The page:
Just remember that after that, you’ll need to feed your plants regularly. Especially young plants, and it doesn’t matter the type of tomato variety. Hanging baskets also need to be fertilised too, but maybe with fewer amounts.
These can either be chemical or organic as they can help provide the extra nourishing compounds that tomatoes need to grow faster.
Important: The feed, good quality soil, sun, and water are ultra important to grow tomatoes.
How to fertilise Tomatoes
You have several options with regard to feeding tomatoes. Just before transplanting the plant out, you can directly apply it at the bottom of the planting hole, then place a good amount of unfertilised soil on top before placing the tomato plant into the hole.
After that just mix the tomato plant fertiliser in a watering can and pour it over.
Be aware: when using raw fertiliser – do not make contact with the roots of the plant, or the tomato main stem as it can burn them.
Tomato feeding instructions:
- Apply 200 g per square meter (6 oz/sq yard) before planting the soil.
- Spread 35 g per square meter (1 oz/sq yard) – as a regular feed on average 3-4 week intervals.
When feeding tomato plants after the blossom of the first fruit, make sure your tomato plants get enough water. If your tomato plants aren’t watered enough before being fertilised, they will suck up too much fertiliser and will eventually burn and die.
After watering, spread the fertiliser on the ground starting approximately 6 inches (15 cm.) from the base of the plant.
When to use tomato feeding?
To prep and grow tomatoes in abundance, you should first fertilise the soil before you begin to transfer them into the garden. Outdoor tomatoes or if you’re growing them in a greenhouse just follow the steps below.
One easy way to remember the feeding time is:
- Wait until the first fruit trusses appear (this tells us that they are growing and thirsty).
- Buy and spread the best fertiliser you find in the market on the
- After the tomato plants start growing several fruits and depending on your soil, add light fertiliser once every one to two weeks.
A tiny tomato guide to help you grow better tomatoes.
A few things to help you keep your plants safe.
Indeterminate tomatoes need cutting and little water once they are fully grown. I did this in a previous season and the result I got was far too much foliage and not enough fruit. Tomatoes are nutritious, colourful and can deliver tasty flavors when you follow the advice and tips described here.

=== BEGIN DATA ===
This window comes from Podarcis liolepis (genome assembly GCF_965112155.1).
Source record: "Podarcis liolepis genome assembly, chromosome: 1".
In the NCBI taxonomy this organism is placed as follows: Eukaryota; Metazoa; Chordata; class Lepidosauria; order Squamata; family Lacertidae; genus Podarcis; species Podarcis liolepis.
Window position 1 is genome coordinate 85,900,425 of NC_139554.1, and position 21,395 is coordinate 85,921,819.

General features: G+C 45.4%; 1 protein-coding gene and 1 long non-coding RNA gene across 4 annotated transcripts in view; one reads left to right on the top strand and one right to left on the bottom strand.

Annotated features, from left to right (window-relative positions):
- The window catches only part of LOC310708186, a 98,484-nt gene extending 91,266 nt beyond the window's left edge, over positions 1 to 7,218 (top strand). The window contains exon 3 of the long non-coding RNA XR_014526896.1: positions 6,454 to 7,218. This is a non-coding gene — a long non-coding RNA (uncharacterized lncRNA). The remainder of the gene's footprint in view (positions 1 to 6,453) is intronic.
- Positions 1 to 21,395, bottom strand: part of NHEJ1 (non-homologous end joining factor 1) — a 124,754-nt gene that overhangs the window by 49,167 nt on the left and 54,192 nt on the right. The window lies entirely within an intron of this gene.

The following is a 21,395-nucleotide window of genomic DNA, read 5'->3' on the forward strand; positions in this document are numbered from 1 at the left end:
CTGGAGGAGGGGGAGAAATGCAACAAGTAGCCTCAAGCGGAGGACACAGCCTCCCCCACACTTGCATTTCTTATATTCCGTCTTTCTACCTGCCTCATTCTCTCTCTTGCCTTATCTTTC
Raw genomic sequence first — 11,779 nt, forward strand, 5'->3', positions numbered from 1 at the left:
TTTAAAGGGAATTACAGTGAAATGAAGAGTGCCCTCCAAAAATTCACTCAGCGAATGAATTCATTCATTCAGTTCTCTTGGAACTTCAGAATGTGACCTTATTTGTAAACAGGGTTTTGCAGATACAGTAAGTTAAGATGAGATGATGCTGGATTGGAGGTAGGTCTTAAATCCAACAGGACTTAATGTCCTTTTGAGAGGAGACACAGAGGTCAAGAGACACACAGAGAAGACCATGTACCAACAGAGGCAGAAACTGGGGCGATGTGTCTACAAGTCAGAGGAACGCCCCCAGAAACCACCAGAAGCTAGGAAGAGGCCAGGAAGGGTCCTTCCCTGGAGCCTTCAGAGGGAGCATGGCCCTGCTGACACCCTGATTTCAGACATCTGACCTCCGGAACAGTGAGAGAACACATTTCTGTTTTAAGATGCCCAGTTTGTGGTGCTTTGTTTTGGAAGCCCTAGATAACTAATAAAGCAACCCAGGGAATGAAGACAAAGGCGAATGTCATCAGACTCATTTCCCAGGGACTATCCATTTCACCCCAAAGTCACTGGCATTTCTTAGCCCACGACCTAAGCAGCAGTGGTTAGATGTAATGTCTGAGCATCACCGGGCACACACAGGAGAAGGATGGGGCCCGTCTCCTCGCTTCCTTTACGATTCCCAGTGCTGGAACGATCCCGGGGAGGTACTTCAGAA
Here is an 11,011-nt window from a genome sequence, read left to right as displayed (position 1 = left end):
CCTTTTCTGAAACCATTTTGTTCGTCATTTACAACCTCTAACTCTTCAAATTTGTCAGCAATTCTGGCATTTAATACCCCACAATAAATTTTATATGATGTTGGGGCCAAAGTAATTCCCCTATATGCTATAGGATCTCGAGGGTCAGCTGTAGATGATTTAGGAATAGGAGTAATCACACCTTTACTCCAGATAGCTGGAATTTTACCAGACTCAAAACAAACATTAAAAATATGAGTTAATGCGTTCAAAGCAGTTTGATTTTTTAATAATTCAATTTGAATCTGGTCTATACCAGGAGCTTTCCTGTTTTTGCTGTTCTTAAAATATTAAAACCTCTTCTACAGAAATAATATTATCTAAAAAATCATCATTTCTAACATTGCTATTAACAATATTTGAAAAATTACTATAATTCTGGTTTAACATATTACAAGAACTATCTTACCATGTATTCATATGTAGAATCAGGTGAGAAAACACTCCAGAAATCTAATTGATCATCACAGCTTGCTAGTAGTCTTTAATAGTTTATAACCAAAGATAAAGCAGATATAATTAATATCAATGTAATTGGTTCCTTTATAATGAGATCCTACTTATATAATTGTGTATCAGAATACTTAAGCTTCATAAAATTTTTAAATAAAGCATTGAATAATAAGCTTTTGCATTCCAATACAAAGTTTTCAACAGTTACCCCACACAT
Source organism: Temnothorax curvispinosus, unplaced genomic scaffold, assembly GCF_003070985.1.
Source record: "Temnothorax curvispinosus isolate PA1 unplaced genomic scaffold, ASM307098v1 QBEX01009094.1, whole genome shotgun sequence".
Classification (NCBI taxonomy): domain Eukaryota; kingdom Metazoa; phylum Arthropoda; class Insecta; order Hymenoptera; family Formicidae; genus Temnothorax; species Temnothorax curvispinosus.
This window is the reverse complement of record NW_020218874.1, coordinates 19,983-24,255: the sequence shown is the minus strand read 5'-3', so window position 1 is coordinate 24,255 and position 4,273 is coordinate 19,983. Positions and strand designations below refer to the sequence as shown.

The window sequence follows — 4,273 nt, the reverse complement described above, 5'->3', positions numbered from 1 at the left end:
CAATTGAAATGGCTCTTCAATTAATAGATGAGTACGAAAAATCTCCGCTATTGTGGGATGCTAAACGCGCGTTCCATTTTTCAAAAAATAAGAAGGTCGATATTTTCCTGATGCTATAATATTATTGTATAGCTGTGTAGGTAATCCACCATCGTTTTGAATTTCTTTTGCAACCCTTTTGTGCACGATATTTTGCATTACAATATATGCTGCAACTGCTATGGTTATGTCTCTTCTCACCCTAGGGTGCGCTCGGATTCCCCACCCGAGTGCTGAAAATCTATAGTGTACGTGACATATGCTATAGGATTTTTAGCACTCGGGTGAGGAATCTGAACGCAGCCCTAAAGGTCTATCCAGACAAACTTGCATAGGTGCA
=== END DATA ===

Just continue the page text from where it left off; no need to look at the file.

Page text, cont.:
Feeding outdoor tomatoes in containers requires you to give them less fertiliser and some afternoon shade.
Factoids: It is hard to call the tomato plant a fruit. Well, it is called a fruit. The confusion about what the tomato really is called makes no difference to the gardener. Only difference is the varieties you can get nowadays.
How often should you feed and water tomato plants?
Your tomato plants will need little effort from your end. Remember that feeding must happen every 3-4 weeks aftre you’ve water (essential) the tomato plants , allow them to regulate themselves to grow bigger.
I don’t know about you but I initially wondered how to get my tomatoes to produce more fruit all the way to the top. Now it’s easy. Have you wondered or tried to figure it out too?
How to continue caring for tomato plants
Here are some basics rules to keep in mind at all times. As the plants continue their growth you’ll need more compost, cordon, pots or containers, feeding. Read and learn how to continue in taking care.
The things to do:
- Find stakes or canes to support hold and the weight of non-determinate tomatoes
- Protect tomatoes from humidity, frost as it can stop the pollen to do its job
- Place structure in a way that supports the tomatoes as they grow further
- If outdoor shade them in high temperatures when it rises above 85 degrees Fahrenheit during the day and protect them 75 degrees Fahrenheit at night.
To sum up
If you are growing tomatoes and have been struggling with the feeding and growing of tomatoes, you might have some other problems. Could it be the soil? Or you are watering stems etc. But, I promise that if you follow the tips above, experiment, take notes, you’ll most likely be okay.
Bear in mind that to grow quality tomatoes you should place seedlings in rich soil with lots of organic matter and a steady slow-release fertilizer.
Also, tomatoes don’t like many high temperatures and wicked frost either. Though growing tomato plants isn’t difficult, but it does require some attention and care.
Like anything, think of getting a good balance as tomato plants do like a combination of nutrient rich-soil, water, warm sunlight, and quality fertiliser. That is the key to get tomato fruit in abundance.
I’ve learned upon trial and error, reading what gardeners were doing and saying.. These were the most important things for me. I have also found that you need to pick them regularly so that the plant will continue to grow out more fruit.
Happy feeding and hope you’ll get plenty of tomatoes every season!